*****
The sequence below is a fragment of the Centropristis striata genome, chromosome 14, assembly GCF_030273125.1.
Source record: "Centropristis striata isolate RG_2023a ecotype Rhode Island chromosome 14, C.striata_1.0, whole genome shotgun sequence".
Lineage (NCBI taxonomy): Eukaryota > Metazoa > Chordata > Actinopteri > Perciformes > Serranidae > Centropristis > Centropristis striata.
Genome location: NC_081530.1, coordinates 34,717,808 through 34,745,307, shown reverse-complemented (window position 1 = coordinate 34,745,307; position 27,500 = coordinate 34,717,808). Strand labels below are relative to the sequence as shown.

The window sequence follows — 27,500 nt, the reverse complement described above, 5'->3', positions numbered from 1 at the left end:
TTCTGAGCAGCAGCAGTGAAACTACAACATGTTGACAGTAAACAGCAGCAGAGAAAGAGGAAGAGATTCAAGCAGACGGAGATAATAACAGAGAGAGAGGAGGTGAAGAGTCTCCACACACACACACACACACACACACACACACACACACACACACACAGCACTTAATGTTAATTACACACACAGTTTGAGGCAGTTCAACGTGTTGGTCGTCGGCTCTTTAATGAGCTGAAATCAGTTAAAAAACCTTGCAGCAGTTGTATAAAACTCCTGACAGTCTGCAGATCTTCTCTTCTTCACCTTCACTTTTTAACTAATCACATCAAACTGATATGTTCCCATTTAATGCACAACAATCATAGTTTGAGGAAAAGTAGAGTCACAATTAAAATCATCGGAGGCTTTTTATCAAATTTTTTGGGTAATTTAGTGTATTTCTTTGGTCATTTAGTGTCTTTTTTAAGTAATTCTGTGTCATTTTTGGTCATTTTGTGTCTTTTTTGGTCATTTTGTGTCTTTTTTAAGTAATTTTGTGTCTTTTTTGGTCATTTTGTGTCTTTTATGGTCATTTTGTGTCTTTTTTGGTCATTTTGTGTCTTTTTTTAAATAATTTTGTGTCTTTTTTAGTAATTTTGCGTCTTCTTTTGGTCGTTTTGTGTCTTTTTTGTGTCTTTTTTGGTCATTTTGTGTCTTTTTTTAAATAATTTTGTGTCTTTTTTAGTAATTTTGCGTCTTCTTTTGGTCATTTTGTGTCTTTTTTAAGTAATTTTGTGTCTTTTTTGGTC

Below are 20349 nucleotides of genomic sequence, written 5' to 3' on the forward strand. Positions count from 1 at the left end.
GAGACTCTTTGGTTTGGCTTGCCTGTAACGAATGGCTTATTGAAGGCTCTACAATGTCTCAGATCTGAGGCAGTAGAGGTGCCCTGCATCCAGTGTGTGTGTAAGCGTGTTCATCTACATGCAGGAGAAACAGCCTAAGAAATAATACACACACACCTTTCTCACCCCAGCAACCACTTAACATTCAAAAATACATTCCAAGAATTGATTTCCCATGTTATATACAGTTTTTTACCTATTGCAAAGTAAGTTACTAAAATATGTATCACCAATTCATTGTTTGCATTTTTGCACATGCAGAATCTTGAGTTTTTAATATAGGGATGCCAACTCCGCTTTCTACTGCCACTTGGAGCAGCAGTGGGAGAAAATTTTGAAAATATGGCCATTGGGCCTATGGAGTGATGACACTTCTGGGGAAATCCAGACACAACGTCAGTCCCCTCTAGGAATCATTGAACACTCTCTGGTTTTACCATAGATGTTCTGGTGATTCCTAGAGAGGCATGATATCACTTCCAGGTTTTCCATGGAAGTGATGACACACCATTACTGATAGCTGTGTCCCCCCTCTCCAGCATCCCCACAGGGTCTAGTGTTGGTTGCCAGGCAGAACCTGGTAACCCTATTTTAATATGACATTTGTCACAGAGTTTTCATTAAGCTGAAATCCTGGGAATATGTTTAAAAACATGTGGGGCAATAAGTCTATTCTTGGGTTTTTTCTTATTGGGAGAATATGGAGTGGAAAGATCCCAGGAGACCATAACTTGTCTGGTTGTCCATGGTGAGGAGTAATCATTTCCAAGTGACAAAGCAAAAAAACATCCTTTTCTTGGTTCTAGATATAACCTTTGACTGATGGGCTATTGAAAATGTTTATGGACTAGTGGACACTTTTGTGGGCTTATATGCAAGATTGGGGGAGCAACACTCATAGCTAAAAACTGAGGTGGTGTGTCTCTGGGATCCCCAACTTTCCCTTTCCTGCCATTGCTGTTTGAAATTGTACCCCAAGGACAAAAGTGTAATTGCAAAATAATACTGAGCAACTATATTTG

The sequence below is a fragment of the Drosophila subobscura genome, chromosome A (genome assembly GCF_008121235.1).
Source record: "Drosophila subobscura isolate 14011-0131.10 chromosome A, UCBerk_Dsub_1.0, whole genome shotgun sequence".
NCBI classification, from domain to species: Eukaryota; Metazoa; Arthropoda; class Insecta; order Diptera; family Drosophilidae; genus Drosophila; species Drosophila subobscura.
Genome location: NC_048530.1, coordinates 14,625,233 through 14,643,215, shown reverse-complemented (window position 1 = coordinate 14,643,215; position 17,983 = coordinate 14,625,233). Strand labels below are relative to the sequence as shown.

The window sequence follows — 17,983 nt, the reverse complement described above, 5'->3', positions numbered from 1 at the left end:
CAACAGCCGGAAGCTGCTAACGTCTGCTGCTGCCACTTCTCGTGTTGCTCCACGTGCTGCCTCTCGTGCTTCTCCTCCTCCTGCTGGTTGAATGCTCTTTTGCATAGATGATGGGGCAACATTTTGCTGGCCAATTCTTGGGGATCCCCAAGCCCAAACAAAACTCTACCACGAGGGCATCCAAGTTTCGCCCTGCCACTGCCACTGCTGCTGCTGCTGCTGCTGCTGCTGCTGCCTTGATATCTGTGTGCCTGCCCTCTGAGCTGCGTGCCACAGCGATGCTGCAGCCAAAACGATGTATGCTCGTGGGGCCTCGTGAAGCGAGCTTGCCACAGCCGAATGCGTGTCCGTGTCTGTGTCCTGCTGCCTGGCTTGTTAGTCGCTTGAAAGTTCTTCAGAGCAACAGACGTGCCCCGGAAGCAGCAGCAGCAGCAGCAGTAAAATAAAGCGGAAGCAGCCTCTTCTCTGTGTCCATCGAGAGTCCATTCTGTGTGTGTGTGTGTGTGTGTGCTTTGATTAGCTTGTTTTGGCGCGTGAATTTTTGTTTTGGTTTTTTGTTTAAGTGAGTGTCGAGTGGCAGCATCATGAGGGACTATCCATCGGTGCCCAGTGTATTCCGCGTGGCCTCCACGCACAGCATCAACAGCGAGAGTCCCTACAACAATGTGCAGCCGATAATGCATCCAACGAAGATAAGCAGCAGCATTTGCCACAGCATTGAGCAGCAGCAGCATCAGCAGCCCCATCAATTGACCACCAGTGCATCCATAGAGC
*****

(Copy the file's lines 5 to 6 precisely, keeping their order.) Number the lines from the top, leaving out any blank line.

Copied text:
The window sequence follows — 27,500 nt, the reverse complement described above, 5'->3', positions numbered from 1 at the left end:
TTCTGAGCAGCAGCAGTGAAACTACAACATGTTGACAGTAAACAGCAGCAGAGAAAGAGGAAGAGATTCAAGCAGACGGAGATAATAACAGAGAGAGAGGAGGTGAAGAGTCTCCACACACACACACACACACACACACACACACACACACACACACACAGCACTTAATGTTAATTACACACACAGTTTGAGGCAGTTCAACGTGTTGGTCGTCGGCTCTTTAATGAGCTGAAATCAGTTAAAAAACCTTGCAGCAGTTGTATAAAACTCCTGACAGTCTGCAGATCTTCTCTTCTTCACCTTCACTTTTTAACTAATCACATCAAACTGATATGTTCCCATTTAATGCACAACAATCATAGTTTGAGGAAAAGTAGAGTCACAATTAAAATCATCGGAGGCTTTTTATCAAATTTTTTGGGTAATTTAGTGTATTTCTTTGGTCATTTAGTGTCTTTTTTAAGTAATTCTGTGTCATTTTTGGTCATTTTGTGTCTTTTTTGGTCATTTTGTGTCTTTTTTAAGTAATTTTGTGTCTTTTTTGGTCATTTTGTGTCTTTTATGGTCATTTTGTGTCTTTTTTGGTCATTTTGTGTCTTTTTTTAAATAATTTTGTGTCTTTTTTAGTAATTTTGCGTCTTCTTTTGGTCGTTTTGTGTCTTTTTTGTGTCTTTTTTGGTCATTTTGTGTCTTTTTTTAAATAATTTTGTGTCTTTTTTAGTAATTTTGCGTCTTCTTTTGGTCATTTTGTGTCTTTTTTAAGTAATTTTGTGTCTTTTTTGGTC